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Did Beverley McLachlin do anything wrong? Did the Prime Minister?

The latest discussion around a remarkable back-and-forth


 
Sean Kilpatrick/CP

Sean Kilpatrick/CP

In the matter of the Prime Minister and the Chief Justice—see here and here for the story so far—there is now a request, from the Advocates’ Society, that Mr. Harper correct his suggestion that Beverley McLachlin did something inappropriate.

Chief Justice McLachlin is one of this country’s most distinguished jurists, and has been for many years. She has fulfilled her duties as Chief Justice with great dedication, integrity and distinction, and does not deserve to be treated in such an unfortunate fashion. The comments at issue here can only serve to undermine the respect and confidence of ordinary Canadians in the proper administration of justice, and we therefore urge you to make a public statement advising Canadians that the Chief Justice did not conduct herself inappropriately in any way. Nothing less than such a correction will repair the potential damage caused by these remarks.

In an email to the Globe, the Prime Minister’s director of communications seems unmoved. Meanwhile, I’ve not yet received any response to my question about whether or not the government considers Peter MacKay’s conversation with Beverley McLachlin to have been appropriate.

Liberal MP Irwin Cotler, who served as justice minister for three years, writes that the PMO’s statement was “extremely troubling” and risks “eroding the reputation of one of Canada’s most formidable institutions responsible for upholding of the rule of law.” And he defends both the idea of communication between the Chief Justice and the government of the day and the Chief Justice’s involvement in the appointment process.

If McLachlin were appropriate to consult regarding the names on the short list, and appropriate also to the work of the panel and to be consulted by them, surely she was an appropriate person to provide her own advice directly to the minister.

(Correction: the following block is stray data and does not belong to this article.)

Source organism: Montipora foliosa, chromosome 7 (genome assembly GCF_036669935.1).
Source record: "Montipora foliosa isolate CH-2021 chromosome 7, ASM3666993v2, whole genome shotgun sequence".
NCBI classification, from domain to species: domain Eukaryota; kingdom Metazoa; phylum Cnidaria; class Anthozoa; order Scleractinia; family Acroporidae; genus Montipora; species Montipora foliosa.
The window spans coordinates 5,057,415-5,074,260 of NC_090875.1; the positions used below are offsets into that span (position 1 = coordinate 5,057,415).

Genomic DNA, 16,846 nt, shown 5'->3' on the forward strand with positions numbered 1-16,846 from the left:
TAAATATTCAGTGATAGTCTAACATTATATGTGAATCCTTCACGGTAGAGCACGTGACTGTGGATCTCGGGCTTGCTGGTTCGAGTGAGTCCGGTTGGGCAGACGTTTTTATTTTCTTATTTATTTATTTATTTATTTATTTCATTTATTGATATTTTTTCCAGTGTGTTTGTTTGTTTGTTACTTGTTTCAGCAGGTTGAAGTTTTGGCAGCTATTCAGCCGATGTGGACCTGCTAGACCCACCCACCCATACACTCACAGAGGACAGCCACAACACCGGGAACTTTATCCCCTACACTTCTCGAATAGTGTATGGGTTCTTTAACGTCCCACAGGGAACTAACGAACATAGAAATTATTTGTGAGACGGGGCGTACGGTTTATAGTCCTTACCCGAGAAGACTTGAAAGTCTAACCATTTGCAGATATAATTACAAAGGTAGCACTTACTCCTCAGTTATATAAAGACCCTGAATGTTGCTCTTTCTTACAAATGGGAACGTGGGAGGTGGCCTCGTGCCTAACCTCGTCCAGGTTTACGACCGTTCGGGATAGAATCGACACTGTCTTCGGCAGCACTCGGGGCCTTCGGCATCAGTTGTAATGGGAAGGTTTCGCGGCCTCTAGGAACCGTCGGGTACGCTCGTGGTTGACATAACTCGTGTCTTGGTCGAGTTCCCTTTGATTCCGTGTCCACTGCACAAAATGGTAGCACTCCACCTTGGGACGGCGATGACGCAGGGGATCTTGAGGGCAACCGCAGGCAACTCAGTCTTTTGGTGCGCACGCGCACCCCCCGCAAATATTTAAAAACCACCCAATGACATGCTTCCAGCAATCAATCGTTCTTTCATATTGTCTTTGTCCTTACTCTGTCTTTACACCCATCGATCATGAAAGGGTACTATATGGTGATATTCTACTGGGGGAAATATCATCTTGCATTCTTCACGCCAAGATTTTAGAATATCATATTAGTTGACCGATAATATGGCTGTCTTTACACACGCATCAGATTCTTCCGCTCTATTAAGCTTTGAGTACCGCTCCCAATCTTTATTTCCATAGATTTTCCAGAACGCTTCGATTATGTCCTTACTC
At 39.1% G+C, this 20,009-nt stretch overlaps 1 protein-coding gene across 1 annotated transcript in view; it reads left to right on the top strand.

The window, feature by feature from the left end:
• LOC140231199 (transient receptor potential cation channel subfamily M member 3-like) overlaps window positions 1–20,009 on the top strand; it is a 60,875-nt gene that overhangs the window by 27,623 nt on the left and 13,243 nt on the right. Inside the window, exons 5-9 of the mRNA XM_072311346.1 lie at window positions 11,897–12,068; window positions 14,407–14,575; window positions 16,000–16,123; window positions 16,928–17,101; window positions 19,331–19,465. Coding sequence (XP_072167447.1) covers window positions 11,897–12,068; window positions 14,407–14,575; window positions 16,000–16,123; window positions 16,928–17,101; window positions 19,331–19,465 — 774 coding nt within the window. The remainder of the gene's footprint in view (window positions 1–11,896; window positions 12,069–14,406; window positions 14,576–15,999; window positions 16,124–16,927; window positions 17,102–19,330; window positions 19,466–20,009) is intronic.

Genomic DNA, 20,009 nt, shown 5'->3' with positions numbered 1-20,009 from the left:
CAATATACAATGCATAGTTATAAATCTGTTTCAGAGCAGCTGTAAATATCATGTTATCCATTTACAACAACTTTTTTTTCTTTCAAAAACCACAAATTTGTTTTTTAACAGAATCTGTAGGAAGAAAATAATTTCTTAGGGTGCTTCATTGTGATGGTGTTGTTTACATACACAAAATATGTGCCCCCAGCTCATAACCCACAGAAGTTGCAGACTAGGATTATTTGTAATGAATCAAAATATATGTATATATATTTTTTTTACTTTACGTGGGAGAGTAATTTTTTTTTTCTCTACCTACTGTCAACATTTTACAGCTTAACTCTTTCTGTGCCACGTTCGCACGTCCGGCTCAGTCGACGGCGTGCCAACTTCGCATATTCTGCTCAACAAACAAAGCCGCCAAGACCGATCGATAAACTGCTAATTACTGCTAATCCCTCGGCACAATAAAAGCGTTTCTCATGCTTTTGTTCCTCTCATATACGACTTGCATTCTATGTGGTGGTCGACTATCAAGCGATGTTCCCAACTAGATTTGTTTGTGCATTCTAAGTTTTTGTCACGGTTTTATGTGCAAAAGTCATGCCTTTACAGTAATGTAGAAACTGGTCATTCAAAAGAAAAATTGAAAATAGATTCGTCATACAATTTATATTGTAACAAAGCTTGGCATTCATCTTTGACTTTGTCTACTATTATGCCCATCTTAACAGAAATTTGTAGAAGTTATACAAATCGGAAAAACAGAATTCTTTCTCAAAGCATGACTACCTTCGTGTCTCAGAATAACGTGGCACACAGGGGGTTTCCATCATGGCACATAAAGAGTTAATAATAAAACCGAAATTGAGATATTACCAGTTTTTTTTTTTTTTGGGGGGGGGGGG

The Globe cites professor Dennis Baker as squaring this matter with some nuance.

Dennis Baker, a political scientist at the University of Guelph, said he believes it is possible that the Chief Justice made a minor error by trying to contact the Prime Minister after she was consulted by the committee responsible for selecting the next Supreme Court justice and after she had flagged a potential issue to the Justice Minister.

“If you repeat a warning – and you are the one who ultimately decides the issue – such warnings can easily take on a different character,” he said.

However, Prof. Baker added that such a mistake – if it was a mistake – is very minor and occurred with enough grey area to be defensible. “It surely does not warrant the prominence and attention the [Prime Minister] seems to want to draw to it,” he said.

Lee Akazaki, former president of the Ontario Bar Association, argues that Beverley McLachlin overstepped.

As lawyers, we respect and honour our Chief Justice, and take her at her word.  As I read her office’s release, I wondered: What could have possessed her?

… If an issue is worthy of being “flagged” in this manner, there has to have been some recognition that the controversy might end up in litigation if the candidate so “flagged” was then nominated.

Lorne Sossin, dean of the Osgoode Hall law school at York University, narrows in on the principle of a “depoliticized” judiciary. And hopes that this matter might still be defused.

The press releases issued by the Prime Minister’s Office and the Office of the Chief Justice are unprecedented and deeply troubling not because of their content (which seems to have been precipitated by a PMO and Prime Minister using a bit of double hearsay to speculate on what might have motivated a potential communication) but because of their coding. The coding from the PMO and Prime Minister is that no one is beyond being thrown under the bus when Stephen Harper feels backed against the wall (as he must have following the latest string of Supreme Court rebukes of his policies and positions).  The coding from the Chief Justice is that no one can impugn her reputation and integrity with false innuendo and expect her to maintain judicious silence. In this showdown, no matter who blinks, we all lose. The justice system requires not only judicial champions, but also political champions. The “depoliticized” framework for judicial independence is incredibly fragile. If judges intervene to influence policy, or if government questions the legitimacy of judges, public confidence in the justice system will erode…

Moving beyond who did not call who last July before an appointment that is now not an appointment, the time is ripe for political leadership by the Prime Minister, the Minister of Justice and their staff in order to depoliticize the relationship between government and the courts. The Chief Justice must also be open to turning the page (and there is no indication she would not be, having dedicated more than a quarter century to building public confidence in the justice system).

See previously: The Prime Minister’s Office vs. The Chief Justice and The Prime Minister’s Office vs. The Chief Justice, Part II


 

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